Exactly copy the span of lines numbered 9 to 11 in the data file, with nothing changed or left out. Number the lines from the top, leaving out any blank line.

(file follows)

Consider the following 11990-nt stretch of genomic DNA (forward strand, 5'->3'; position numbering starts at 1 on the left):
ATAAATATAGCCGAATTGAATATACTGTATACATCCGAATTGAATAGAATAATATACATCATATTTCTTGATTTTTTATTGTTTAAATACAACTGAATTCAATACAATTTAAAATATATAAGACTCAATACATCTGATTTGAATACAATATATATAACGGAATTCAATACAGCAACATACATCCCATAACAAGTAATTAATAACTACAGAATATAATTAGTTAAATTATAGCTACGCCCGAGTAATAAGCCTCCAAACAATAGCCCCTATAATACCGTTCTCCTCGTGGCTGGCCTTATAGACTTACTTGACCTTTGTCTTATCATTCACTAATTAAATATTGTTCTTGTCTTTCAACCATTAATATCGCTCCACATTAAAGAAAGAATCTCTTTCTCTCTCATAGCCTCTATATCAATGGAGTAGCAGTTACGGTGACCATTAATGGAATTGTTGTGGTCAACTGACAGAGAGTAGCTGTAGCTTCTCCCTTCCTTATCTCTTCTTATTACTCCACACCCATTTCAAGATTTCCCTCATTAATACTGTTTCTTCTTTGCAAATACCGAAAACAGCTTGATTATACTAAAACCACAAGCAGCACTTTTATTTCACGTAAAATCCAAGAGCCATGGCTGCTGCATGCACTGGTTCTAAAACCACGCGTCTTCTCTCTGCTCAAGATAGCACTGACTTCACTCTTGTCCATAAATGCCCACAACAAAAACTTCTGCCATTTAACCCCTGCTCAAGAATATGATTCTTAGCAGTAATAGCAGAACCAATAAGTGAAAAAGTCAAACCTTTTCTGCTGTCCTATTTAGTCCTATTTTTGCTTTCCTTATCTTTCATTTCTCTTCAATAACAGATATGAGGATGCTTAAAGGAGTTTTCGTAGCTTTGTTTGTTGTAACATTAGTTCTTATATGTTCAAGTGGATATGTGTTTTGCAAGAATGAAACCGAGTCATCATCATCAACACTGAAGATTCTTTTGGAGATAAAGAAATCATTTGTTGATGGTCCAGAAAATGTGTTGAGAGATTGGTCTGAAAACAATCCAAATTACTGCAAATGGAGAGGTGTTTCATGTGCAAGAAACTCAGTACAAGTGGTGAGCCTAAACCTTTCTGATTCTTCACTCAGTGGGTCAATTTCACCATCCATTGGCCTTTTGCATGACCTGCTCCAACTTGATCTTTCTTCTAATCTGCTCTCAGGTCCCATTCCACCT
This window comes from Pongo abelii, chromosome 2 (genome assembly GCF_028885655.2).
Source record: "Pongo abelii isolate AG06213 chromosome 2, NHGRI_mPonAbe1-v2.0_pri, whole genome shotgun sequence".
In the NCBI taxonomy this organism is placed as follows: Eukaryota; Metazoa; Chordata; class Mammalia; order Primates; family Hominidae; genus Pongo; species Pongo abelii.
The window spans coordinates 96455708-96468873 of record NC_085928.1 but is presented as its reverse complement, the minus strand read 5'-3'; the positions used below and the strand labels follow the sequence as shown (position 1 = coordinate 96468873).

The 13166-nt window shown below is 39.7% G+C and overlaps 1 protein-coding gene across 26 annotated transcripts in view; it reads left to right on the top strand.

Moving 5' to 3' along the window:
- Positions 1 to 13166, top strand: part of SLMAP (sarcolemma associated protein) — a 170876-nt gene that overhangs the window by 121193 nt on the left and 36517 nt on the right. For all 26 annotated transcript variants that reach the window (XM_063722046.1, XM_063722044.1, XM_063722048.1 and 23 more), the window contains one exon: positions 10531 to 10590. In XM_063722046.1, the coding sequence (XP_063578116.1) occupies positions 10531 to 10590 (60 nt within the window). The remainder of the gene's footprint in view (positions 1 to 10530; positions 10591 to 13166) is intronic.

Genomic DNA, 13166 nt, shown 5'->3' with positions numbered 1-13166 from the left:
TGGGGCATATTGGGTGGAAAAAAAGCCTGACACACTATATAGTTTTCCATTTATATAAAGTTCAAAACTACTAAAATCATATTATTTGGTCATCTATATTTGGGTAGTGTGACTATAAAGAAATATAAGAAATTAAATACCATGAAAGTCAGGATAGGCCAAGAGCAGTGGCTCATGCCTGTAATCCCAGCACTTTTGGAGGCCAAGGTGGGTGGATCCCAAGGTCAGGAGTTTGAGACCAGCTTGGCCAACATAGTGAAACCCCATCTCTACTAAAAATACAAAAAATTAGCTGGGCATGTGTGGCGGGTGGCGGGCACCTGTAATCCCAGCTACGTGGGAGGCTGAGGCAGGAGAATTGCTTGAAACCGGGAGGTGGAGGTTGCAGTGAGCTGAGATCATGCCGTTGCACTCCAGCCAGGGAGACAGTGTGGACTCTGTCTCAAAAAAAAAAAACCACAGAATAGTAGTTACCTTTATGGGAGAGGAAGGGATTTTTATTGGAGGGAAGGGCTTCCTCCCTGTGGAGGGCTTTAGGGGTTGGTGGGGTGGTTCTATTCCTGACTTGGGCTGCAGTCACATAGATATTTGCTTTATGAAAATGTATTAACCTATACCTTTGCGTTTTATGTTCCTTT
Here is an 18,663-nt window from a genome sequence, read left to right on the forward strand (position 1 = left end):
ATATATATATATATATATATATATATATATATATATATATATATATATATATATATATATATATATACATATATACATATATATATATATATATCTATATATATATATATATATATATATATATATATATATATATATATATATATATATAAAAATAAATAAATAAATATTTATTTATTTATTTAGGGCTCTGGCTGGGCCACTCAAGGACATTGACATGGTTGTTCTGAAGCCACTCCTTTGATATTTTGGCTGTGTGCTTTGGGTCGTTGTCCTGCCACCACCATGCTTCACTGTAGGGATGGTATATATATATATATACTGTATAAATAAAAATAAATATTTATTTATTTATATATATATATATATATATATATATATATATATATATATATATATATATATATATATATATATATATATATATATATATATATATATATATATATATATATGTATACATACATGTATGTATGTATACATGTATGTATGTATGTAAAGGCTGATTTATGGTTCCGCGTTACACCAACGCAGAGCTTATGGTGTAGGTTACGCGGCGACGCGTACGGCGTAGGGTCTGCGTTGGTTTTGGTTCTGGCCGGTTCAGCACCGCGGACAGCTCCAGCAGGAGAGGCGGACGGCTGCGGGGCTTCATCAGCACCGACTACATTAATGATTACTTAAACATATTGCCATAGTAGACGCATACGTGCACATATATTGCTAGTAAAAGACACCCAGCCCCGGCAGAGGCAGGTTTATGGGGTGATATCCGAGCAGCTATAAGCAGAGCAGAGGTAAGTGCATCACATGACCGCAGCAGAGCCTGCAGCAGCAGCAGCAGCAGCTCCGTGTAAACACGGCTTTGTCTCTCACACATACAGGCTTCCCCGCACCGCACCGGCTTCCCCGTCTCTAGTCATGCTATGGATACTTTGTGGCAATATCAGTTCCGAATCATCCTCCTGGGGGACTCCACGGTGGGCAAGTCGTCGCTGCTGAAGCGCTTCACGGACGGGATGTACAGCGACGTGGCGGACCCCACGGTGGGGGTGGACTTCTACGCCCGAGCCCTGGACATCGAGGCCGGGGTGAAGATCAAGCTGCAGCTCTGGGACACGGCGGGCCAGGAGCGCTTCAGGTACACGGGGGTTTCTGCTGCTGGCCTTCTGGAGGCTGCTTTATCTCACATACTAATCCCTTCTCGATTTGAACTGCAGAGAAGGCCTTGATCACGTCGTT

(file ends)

- Positions 1 to 13166, top strand: part of SLMAP (sarcolemma associated protein) — a 170876-nt gene that overhangs the window by 121193 nt on the left and 36517 nt on the right. For all 26 annotated transcript variants that reach the window (XM_063722046.1, XM_063722044.1, XM_063722048.1 and 23 more), the window contains one exon: positions 10531 to 10590. In XM_063722046.1, the coding sequence (XP_063578116.1) occupies positions 10531 to 10590 (60 nt within the window). The remainder of the gene's footprint in view (positions 1 to 10530; positions 10591 to 13166) is intronic.

Genomic DNA, 13166 nt, shown 5'->3' with positions numbered 1-13166 from the left:
TGGGGCATATTGGGTGGAAAAAAAGCCTGACACACTATATAGTTTTCCATTTATATAAAGTTCAAAACTACTAAAATCATATTATTTGGTCATCTATATTTGGGTAGTGTGACTATAAAGAAATATAAGAAATTAAATACCATGAAAGTCAGGATAGGCCAAGAGCAGTGGCTCATGCCTGTAATCCCAGCACTTTTGGAGGCCAAGGTGGGTGGATCCCAAGGTCAGGAGTTTGAGACCAGCTTGGCCAACATAGTGAAACCCCATCTCTACTAAAAATACAAAAAATTAGCTGGGCATGTGTGGCGGGTGGCGGGCACCTGTAATCCCAGCTACGTGGGAGGCTGAGGCAGGAGAATTGCTTGAAACCGGGAGGTGGAGGTTGCAGTGAGCTGAGATCATGCCGTTGCACTCCAGCCAGGGAGACAGTGTGGACTCTGTCTCAAAAAAAAAAAACCACAGAATAGTAGTTACCTTTATGGGAGAGGAAGGGATTTTTATTGGAGGGAAGGGCTTCCTCCCTGTGGAGGGCTTTAGGGGTTGGTGGGGTGGTTCTATTCCTGACTTGGGCTGCAGTCACATAGATATTTGCTTTATGAAAATGTATTAACCTATACCTTTGCGTTTTATGTTCCTTT